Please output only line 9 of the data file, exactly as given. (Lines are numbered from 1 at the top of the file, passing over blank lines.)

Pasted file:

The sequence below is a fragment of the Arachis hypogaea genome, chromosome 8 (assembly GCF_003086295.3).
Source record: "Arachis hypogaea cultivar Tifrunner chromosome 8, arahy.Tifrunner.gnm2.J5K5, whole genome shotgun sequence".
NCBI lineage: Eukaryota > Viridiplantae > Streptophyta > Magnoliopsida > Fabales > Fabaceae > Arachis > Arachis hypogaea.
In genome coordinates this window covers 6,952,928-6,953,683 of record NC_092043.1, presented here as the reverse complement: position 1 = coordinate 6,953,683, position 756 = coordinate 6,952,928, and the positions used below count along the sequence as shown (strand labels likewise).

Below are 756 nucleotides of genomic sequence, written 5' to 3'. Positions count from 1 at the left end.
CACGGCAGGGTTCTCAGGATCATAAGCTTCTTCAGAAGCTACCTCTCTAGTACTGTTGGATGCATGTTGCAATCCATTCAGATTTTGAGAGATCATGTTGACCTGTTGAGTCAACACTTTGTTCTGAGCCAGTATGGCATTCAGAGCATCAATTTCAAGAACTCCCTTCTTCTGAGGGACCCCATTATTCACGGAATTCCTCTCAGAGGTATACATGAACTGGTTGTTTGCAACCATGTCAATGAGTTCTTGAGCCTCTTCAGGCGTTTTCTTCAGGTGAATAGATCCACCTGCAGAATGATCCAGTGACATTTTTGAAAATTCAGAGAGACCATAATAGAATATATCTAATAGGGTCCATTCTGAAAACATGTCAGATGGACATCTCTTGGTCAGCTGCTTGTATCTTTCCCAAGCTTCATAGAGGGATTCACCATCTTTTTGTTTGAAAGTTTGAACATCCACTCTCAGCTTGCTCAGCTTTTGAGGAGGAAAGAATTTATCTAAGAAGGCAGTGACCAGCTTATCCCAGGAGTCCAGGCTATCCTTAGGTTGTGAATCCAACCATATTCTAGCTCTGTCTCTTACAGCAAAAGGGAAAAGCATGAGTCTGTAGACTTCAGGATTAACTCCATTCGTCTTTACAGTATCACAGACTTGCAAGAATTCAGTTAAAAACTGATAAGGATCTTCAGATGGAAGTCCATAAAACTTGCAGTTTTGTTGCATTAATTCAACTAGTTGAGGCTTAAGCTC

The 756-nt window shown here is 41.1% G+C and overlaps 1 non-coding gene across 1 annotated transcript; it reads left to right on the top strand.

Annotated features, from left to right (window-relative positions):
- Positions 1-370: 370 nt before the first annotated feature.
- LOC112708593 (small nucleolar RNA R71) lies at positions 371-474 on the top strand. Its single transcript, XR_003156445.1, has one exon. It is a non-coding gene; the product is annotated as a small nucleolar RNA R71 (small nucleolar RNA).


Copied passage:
- Positions 1-370: 370 nt before the first annotated feature.